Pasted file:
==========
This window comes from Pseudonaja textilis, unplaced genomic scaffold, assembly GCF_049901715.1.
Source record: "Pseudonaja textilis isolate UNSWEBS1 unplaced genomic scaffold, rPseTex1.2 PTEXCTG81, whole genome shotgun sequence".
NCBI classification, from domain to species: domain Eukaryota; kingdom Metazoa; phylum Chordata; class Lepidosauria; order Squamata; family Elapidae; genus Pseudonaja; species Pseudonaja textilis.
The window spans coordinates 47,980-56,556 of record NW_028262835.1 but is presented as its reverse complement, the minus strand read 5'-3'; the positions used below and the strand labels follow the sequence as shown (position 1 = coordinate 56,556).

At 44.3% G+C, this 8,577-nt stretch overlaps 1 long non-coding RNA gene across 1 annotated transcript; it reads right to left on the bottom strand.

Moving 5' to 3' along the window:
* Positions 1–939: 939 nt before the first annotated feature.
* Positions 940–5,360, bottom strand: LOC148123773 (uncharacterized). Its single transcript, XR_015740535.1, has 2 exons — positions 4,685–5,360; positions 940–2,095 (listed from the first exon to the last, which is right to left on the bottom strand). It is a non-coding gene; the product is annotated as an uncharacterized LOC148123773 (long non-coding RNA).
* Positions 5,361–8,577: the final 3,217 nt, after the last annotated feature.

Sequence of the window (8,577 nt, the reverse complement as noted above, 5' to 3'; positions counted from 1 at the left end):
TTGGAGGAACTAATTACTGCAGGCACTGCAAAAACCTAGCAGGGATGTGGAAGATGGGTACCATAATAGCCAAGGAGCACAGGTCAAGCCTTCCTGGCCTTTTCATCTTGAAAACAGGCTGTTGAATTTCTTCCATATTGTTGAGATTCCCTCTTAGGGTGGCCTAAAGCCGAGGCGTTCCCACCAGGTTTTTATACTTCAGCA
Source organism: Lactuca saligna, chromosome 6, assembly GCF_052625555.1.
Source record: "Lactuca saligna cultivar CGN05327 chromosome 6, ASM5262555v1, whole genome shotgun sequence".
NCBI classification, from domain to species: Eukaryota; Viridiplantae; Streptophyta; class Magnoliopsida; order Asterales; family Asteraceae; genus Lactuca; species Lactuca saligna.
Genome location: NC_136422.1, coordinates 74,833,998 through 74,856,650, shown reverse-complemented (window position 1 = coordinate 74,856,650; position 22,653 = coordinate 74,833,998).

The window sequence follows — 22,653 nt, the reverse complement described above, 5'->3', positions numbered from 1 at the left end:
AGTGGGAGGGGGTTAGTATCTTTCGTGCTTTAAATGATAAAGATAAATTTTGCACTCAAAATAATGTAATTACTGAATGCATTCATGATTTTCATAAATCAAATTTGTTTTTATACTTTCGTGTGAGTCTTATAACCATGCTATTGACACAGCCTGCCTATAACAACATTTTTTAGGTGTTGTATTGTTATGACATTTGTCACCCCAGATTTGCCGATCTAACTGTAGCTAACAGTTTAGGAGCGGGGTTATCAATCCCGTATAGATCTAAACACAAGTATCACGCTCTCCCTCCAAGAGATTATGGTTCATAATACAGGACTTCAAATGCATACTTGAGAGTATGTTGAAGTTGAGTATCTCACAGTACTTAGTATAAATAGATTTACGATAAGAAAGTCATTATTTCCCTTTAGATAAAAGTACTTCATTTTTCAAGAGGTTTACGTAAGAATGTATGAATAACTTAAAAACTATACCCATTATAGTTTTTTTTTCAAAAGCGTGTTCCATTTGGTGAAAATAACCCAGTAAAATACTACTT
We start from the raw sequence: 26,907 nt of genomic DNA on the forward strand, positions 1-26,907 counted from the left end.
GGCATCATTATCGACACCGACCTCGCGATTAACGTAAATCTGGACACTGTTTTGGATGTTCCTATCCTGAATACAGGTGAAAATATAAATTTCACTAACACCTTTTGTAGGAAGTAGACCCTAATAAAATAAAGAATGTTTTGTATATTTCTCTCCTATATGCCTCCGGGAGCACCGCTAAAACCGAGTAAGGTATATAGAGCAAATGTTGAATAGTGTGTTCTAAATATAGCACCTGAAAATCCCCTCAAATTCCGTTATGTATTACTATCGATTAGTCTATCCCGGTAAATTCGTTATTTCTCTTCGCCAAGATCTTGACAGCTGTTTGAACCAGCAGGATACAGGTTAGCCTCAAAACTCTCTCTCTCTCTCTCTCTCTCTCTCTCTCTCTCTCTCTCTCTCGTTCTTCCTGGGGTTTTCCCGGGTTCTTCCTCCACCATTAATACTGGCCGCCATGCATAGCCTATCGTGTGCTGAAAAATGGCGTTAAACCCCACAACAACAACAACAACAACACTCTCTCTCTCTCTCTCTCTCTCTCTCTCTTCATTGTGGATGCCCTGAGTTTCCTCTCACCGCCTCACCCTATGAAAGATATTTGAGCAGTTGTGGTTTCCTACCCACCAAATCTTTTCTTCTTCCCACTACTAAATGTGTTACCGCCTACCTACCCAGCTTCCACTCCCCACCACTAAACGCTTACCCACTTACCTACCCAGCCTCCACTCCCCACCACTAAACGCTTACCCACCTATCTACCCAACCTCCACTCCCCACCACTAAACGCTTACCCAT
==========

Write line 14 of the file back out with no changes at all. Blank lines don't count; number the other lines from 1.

NCBI classification, from domain to species: Eukaryota; Viridiplantae; Streptophyta; class Magnoliopsida; order Asterales; family Asteraceae; genus Lactuca; species Lactuca saligna.